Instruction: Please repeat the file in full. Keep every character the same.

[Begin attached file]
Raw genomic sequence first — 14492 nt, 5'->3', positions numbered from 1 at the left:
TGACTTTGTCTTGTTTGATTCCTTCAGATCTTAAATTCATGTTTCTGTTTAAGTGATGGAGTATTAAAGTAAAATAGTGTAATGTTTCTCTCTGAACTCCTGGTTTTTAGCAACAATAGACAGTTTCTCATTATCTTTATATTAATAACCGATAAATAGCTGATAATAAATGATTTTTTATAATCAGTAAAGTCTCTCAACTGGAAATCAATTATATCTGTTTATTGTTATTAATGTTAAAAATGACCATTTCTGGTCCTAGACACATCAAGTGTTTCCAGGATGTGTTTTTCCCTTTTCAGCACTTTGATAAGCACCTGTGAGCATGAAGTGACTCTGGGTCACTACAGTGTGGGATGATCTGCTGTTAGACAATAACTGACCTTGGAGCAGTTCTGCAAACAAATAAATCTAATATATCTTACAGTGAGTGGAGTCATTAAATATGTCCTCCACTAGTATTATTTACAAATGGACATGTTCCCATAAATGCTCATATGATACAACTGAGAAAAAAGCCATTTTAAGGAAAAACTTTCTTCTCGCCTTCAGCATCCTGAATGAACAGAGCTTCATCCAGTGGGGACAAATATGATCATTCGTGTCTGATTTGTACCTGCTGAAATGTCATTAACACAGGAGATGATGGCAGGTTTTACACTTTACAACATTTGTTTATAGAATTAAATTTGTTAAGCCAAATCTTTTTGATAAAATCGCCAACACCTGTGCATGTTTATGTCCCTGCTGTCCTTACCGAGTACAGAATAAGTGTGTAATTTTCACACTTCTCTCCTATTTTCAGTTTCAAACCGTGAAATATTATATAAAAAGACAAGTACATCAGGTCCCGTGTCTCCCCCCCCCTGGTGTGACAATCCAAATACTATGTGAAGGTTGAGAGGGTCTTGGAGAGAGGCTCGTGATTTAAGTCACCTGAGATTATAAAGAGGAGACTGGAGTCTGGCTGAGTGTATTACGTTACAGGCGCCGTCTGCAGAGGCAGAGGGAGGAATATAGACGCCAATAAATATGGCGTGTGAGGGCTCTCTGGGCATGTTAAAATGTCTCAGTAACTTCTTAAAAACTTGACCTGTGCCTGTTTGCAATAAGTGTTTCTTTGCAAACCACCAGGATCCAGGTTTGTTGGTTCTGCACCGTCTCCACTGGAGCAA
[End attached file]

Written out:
Raw genomic sequence first — 14492 nt, 5'->3', positions numbered from 1 at the left:
TGACTTTGTCTTGTTTGATTCCTTCAGATCTTAAATTCATGTTTCTGTTTAAGTGATGGAGTATTAAAGTAAAATAGTGTAATGTTTCTCTCTGAACTCCTGGTTTTTAGCAACAATAGACAGTTTCTCATTATCTTTATATTAATAACCGATAAATAGCTGATAATAAATGATTTTTTATAATCAGTAAAGTCTCTCAACTGGAAATCAATTATATCTGTTTATTGTTATTAATGTTAAAAATGACCATTTCTGGTCCTAGACACATCAAGTGTTTCCAGGATGTGTTTTTCCCTTTTCAGCACTTTGATAAGCACCTGTGAGCATGAAGTGACTCTGGGTCACTACAGTGTGGGATGATCTGCTGTTAGACAATAACTGACCTTGGAGCAGTTCTGCAAACAAATAAATCTAATATATCTTACAGTGAGTGGAGTCATTAAATATGTCCTCCACTAGTATTATTTACAAATGGACATGTTCCCATAAATGCTCATATGATACAACTGAGAAAAAAGCCATTTTAAGGAAAAACTTTCTTCTCGCCTTCAGCATCCTGAATGAACAGAGCTTCATCCAGTGGGGACAAATATGATCATTCGTGTCTGATTTGTACCTGCTGAAATGTCATTAACACAGGAGATGATGGCAGGTTTTACACTTTACAACATTTGTTTATAGAATTAAATTTGTTAAGCCAAATCTTTTTGATAAAATCGCCAACACCTGTGCATGTTTATGTCCCTGCTGTCCTTACCGAGTACAGAATAAGTGTGTAATTTTCACACTTCTCTCCTATTTTCAGTTTCAAACCGTGAAATATTATATAAAAAGACAAGTACATCAGGTCCCGTGTCTCCCCCCCCCTGGTGTGACAATCCAAATACTATGTGAAGGTTGAGAGGGTCTTGGAGAGAGGCTCGTGATTTAAGTCACCTGAGATTATAAAGAGGAGACTGGAGTCTGGCTGAGTGTATTACGTTACAGGCGCCGTCTGCAGAGGCAGAGGGAGGAATATAGACGCCAATAAATATGGCGTGTGAGGGCTCTCTGGGCATGTTAAAATGTCTCAGTAACTTCTTAAAAACTTGACCTGTGCCTGTTTGCAATAAGTGTTTCTTTGCAAACCACCAGGATCCAGGTTTGTTGGTTCTGCACCGTCTCCACTGGAGCAA